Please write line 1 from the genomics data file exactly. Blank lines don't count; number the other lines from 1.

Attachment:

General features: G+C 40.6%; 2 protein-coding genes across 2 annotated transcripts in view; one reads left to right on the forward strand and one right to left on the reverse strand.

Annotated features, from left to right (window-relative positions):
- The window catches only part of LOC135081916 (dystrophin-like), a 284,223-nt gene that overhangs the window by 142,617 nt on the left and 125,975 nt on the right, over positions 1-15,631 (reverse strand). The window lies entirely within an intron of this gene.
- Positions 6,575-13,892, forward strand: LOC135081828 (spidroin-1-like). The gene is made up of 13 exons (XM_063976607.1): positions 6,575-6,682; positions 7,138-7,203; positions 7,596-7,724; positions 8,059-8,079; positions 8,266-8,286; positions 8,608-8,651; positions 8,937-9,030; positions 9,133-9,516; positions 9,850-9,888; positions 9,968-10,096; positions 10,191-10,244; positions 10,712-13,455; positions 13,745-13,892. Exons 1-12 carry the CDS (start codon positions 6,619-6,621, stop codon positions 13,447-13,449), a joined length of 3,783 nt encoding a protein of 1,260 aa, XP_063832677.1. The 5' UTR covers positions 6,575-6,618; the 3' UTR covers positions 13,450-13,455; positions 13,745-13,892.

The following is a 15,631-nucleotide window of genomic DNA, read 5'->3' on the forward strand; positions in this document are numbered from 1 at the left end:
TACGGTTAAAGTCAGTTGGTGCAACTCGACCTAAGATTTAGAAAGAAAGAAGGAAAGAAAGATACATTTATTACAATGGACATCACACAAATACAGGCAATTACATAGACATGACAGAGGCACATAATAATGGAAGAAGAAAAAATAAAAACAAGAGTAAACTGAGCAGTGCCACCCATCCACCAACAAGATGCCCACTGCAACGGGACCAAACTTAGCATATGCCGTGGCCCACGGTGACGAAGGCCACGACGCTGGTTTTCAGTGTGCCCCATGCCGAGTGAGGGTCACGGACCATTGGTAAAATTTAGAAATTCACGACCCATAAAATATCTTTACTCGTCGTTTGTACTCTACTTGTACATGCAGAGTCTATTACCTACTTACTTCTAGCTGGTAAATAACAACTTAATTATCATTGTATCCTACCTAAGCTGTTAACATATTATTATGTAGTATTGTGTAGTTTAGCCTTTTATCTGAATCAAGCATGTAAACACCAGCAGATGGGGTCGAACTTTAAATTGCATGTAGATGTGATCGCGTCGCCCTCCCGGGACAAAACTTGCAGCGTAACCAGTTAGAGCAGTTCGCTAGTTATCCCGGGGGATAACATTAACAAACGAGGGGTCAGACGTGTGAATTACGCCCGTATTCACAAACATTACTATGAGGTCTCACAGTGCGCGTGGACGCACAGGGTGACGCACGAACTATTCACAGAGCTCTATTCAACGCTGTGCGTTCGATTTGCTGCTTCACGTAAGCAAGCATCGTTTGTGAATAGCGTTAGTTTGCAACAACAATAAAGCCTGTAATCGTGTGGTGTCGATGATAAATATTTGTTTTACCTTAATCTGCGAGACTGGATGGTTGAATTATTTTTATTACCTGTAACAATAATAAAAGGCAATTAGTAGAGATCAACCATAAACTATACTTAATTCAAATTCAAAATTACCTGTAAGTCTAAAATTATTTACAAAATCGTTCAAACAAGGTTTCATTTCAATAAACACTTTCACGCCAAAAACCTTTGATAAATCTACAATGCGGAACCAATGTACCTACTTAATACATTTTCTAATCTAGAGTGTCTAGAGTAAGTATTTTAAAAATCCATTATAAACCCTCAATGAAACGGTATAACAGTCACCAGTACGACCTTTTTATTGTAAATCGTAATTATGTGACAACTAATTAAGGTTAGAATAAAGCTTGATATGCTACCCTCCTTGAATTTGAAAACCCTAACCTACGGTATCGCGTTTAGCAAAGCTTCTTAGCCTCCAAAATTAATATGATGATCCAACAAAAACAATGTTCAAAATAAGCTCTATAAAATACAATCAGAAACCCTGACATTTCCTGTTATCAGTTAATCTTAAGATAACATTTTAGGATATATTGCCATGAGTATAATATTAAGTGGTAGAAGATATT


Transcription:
General features: G+C 40.6%; 2 protein-coding genes across 2 annotated transcripts in view; one reads left to right on the forward strand and one right to left on the reverse strand.